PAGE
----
August 21, 2014 06:15 UTC

As It Is

NeuroRacer: A Video Game for the Elderly Brain

An elderly man plays a video game as part of a study at the University of California, San Francisco..
An elderly man plays a video game as part of a study at the University of California, San Francisco..

Multimedia

Play or download an MP3 of this story

From VOA Learning English, this is As It Is. 

Welcome back! I’m Caty Weaver. Getting old is not easy. As we age we seem to slow down physically. Brain processes, like memory, can also weaken. And, as we age, we are also more likely to develop depression and anxiety disorders.
 
Today we tell you about two ways old people might fight the effects of aging.
                                                                   
First up: video gaming.

NeuroRacer

Scientists have developed a video game for older adults to help sharpen their memory and attention to details. The researchers say senior citizens who play a “multi-tasking” game experience neurological improvements. Avi Arditti reports.
 
The game is called NeuroRacer. It was a creation of scientists at the University of California, San Francisco. Players use a hand-held controller to race a car on a video projection screen. Later, another level is added to the game. Signs begin to appear and disappear on part of the video screen. Some signs are important messages connected to the game. But others are unrelated. The players learn to pay attention to the important signs and ignore the others.
 
The researchers tested more than 170 volunteers of all ages. About 15 people aged 60 to 85 were told to play NeuroRacer three times a week for an hour at a time. The other volunteers received different orders. Some did not play the game at all. Others played it without signs appearing on the screen.
 
After about a month, the researchers tested the volunteers. They looked at how well the study participants did when the game was just racing the car. They compared it to how the participants did when the second task of reading signs was added.
 
Adam Gazzaley was the lead investigator. He says there was a striking improvement in multi-tasking ability among the adults who played three times a week.
 
“Before training, they had a 65 percent drop in performance when they do the two tasks versus one task. After training, they only have a 16 percent drop in performance. And that’s better than the 20 year-olds that had a performance drop in the 27 percent range.”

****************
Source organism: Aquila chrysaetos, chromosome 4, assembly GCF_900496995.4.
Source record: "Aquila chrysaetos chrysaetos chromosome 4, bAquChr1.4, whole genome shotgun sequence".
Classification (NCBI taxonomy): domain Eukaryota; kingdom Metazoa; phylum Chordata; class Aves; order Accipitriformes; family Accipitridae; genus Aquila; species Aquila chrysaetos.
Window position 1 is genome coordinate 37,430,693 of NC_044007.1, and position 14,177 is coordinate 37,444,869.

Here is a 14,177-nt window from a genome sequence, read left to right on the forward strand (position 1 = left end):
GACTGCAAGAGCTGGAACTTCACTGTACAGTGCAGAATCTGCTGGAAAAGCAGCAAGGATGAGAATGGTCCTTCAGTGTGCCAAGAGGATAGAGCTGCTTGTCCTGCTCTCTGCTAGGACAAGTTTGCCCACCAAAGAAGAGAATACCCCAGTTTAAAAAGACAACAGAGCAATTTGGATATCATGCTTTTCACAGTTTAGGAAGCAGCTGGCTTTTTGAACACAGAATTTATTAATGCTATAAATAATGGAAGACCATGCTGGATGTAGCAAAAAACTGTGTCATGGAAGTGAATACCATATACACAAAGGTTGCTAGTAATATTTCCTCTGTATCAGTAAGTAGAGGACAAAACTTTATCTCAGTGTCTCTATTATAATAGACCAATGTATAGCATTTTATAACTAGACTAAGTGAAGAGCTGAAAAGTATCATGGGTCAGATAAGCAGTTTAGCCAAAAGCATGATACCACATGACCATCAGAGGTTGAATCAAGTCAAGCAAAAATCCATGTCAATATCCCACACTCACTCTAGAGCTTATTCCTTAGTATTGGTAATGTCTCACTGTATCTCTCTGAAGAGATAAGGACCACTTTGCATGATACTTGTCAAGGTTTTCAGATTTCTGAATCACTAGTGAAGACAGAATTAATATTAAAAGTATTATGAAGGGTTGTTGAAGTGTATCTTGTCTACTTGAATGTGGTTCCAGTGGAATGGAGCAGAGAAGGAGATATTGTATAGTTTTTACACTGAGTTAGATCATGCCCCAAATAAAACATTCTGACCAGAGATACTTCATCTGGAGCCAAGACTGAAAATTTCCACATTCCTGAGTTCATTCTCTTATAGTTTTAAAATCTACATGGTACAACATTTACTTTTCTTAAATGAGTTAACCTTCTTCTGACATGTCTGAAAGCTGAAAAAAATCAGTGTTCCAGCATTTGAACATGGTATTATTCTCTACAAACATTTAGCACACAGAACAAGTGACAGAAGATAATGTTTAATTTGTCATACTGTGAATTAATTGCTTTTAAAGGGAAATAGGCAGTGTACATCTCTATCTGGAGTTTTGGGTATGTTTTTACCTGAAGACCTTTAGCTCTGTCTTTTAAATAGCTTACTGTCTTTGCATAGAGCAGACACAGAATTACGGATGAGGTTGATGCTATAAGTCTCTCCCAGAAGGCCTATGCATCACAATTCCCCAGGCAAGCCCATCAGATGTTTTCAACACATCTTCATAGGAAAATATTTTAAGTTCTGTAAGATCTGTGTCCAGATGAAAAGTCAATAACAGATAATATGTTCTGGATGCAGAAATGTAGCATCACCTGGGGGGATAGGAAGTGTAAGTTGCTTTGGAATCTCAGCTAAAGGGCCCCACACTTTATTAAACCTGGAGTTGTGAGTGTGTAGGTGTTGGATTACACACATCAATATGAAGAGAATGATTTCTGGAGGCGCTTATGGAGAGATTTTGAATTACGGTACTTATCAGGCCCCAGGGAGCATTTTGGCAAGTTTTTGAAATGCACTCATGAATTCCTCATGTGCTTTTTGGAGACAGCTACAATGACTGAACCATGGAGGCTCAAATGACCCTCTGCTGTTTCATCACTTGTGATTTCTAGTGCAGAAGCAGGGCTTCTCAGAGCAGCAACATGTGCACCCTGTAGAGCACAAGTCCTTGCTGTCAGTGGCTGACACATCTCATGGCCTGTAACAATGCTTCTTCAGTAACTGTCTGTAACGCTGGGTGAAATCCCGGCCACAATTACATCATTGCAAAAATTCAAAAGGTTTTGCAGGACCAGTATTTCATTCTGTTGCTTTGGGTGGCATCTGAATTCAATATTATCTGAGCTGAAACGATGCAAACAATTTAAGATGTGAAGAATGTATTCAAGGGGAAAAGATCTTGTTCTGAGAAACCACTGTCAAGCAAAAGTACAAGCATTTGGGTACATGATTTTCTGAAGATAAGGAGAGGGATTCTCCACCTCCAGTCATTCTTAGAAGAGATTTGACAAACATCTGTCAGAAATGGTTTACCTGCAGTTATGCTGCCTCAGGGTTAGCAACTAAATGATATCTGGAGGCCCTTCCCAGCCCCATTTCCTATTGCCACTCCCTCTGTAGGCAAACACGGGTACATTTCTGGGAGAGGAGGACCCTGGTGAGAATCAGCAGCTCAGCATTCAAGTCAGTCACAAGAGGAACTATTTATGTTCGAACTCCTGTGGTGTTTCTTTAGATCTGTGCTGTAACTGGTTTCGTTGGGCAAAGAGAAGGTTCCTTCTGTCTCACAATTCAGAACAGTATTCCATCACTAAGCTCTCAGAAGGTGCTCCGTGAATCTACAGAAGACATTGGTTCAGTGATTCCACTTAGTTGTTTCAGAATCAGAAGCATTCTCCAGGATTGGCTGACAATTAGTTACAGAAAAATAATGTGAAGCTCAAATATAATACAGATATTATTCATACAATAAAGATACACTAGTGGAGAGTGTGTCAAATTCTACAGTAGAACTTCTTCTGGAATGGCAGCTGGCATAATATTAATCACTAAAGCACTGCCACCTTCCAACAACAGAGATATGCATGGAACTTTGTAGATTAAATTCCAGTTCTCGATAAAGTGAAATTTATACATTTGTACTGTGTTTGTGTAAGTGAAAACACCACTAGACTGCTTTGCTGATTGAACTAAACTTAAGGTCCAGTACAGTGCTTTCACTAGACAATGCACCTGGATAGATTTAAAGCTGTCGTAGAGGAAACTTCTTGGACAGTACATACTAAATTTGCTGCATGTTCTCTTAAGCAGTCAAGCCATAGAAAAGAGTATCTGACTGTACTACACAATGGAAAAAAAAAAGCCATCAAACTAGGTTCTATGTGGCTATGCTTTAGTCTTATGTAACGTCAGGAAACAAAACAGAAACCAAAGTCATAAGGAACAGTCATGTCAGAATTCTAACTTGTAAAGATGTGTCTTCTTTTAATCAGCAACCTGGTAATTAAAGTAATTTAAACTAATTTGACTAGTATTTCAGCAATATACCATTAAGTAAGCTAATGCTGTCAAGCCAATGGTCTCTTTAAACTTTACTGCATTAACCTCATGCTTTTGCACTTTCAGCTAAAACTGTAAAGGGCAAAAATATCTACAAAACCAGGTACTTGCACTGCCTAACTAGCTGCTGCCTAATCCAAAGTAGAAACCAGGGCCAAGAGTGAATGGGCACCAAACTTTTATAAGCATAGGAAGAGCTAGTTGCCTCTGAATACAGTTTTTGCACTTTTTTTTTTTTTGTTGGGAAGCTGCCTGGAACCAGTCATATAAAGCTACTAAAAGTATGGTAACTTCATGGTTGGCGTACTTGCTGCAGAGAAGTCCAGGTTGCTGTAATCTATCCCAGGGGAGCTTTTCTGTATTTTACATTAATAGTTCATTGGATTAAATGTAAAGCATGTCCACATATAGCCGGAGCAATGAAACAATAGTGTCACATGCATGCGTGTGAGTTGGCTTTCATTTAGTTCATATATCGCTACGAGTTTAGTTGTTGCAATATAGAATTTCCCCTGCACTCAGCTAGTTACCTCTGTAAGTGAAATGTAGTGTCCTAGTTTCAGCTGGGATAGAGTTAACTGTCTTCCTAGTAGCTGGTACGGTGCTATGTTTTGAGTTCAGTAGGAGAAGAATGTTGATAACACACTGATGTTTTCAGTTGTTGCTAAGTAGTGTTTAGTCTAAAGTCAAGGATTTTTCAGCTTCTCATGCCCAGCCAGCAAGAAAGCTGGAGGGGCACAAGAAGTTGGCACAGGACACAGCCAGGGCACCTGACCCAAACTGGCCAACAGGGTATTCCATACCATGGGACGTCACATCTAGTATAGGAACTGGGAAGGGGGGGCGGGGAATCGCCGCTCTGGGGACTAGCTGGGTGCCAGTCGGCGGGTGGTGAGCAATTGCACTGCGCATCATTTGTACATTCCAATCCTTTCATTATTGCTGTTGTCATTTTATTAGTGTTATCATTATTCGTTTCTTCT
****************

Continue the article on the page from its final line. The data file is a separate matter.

Adam Gazzaley says there was one especially striking finding. He says the volunteers’ strengthened brain power continued for six months. And he says it was useful in other mental areas, like attentiveness and memory.
 
“…like sustained attention, which is vigilance, ability to hold your attention to something that’s very boring and respond to it rapidly and accurately, that that improved selectively in this group. And also working memory, their ability to hold something in mind for a short period of time and then be able to respond to it rapidly and accurately…that also improved.”
 
The researcher says he would not urge senior citizens go buy any one video game currently selling in stores. But he says it is possible some target shooting games could help seniors in ways similar to NeuroRacer. And Mr. Gazzaley says his team is working on developing more video games for people suffering from depression and attention deficit disorder.
 
I’m Avi Arditti.
 
You are listening to As It Is from VOA Learning English. I’m Caty Weaver.
 
Seniors On Stage
Ching Fen Wang, 95, and her daughter at a Senior Center talent show in Los Angeles.Ching Fen Wang, 95, and her daughter at a Senior Center talent show in Los Angeles.
x
Ching Fen Wang, 95, and her daughter at a Senior Center talent show in Los Angeles.
Ching Fen Wang, 95, and her daughter at a Senior Center talent show in Los Angeles.

Song and dance might be another way to keep the brain and spirit in good shape. Just ask the senior citizens who recently competed at the 13th Annual Senior Talent Show.

Ninety-five-year-old Ching Fen Wang waited months for this moment, her daughter says.